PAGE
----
5. Jakeman97

    Jakeman97 New Member

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    I'm using this one now, APC Smart-UPS SMT1000 1000VA 120V LCD UPS System. Because I choose to live in the lightning capitol of the world and destroying two perfectly good PSUs. So far so good. Got mine at Amazon.com as they had the best price.
    Jakeman97
     
  6. Batou1986

    Batou1986

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    I would also recommend an APC-UPS a black out or brown out on computer equipment can cause some serious harm.
    You would be surprised how much your power fluctuates the UPS-line conditioner on our server would kick in about 5 times a day during the summer when everyone was using there AC.
     
  7. westom

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    Show me numbers that claim significant filtering. Those numbers do not exist. Serious and superior filtering must exist inside electronics; as even required by FCC regulations.

    For example, first thing that incoming AC connects to is a common mode line filter. That first filter is superior to what most any power strip filter might do. But the supply must do more filtering - many times repeated. After filtering, the power supply converts AC power (and noise) to high voltage DC. Then filters it again. Then converts that high voltage DC to high voltage radio waves.

    Yes radio waves. Filters that follow must make major RF noise irrelevant as well as less AC line noise. Radio waves are converted to high current radio waves through another filter that also does galvanic isolation. Then is converted to DC voltage. Then filtered again. Did you know about all those filters and conversions? Did you know line noise it converted to high voltage DC, then to radio waves, then to DC but again? All that and other functions are powered by power supplies for all electronics for so much less money.

    Why spend so massively for a power strip filter that does virtually nothing?

    Manufacturer spec numbers from APC. Tripplite, Monster, etc say why those manufacturers were not listed with other more responsible companies.

    Another myth is electronics damage due to blackouts and brownouts. Even 40 years ago, international design standards required no damage. All electronics are required to work ideal and normally even when incandescent light bulbs dim to 50% intensity. How often does your electricity brownout that severely? It doesn't. Why? Because lesser brownouts are harmful to motorized appliances such as refrigerators, furnace, and washing machine. If brownouts are destructive, then the UPS must be on motorized appliances that are at greater risk. Protection from brownouts is another urban myth to promote unnecessary sales.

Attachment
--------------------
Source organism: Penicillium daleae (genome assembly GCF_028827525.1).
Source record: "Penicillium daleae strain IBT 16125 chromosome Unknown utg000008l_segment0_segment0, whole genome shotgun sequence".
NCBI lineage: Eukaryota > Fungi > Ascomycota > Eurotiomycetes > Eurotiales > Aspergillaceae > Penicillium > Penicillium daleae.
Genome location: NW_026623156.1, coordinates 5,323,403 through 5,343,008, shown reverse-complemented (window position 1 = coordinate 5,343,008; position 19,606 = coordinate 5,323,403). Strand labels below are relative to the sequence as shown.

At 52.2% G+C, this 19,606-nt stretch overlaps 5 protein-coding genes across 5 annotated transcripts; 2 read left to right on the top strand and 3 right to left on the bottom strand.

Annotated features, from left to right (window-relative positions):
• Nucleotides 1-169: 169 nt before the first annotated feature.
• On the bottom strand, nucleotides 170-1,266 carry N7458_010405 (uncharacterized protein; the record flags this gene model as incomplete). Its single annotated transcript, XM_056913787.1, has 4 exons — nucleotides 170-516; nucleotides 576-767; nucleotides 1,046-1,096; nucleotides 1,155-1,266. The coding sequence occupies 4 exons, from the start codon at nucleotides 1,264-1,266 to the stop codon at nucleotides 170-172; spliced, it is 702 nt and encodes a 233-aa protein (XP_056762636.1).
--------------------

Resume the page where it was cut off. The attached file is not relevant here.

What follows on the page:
Why is line conditioning about lightning and other equivalent transients? Because all electronics contain protection that makes lesser transients irrelevant. See all those conversions and so many filters standard in all electronics? Just another reason why so line conditioners and filters hyped by the less responsible companies is wasted money.

    The most serious electrical anomaly is the rare transient that can overwhelm protection already inside every appliance. That means earthing energy before it can enter the building. Near zero filter inside a Tripplite power strip does nothing useful.
     
  8. WOG-BOY

    WOG-BOY New Member

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    the Belkin PURE|AV boards do a good job and are an alright price, they offer a warranty of something up to $25k if your gear dies from a surge, i have 2 and they never let me down
     
  9. westom

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    These myths promote Belkin products. He never read so many fine print exemptions that mean warranty claims are rejected. For example, another manufacturer said that a protector in the house from any other manufacturer voided their warranty. These exemptions are routinely ignored when only only reads a big number on the box.

    Learn from other's experience - ignored by popular myths. For example, djohn in "Are surge protectors a waste of money?" on 8 Apr 2010:
    > Phoned up manufacture of UPS [Belkin] and they were not happy as soon as I said I was
    > using the surge protectors, should have used UPS on its own! Didn't bother to follow that
    > up any further at that point a I could see it would most likely end up in small claims court.

    Or Newsman on 10 Sept 2002 in "SONY TiVo SVR-2000":
    > Eventually it boiled down to a line in the warranty that said "Belkin at it's sole discretion
    > can reject any claim for any reason".

    All appliances already contain serious protection. Destructive surges occur typically once even seven years. So what did that UPS do? Why is it credited for protecting appliances that protect themselves? Why credit a UPS for averting surges that did not exist? Because so many only read $25K. Never bothered to learn the fine print reality.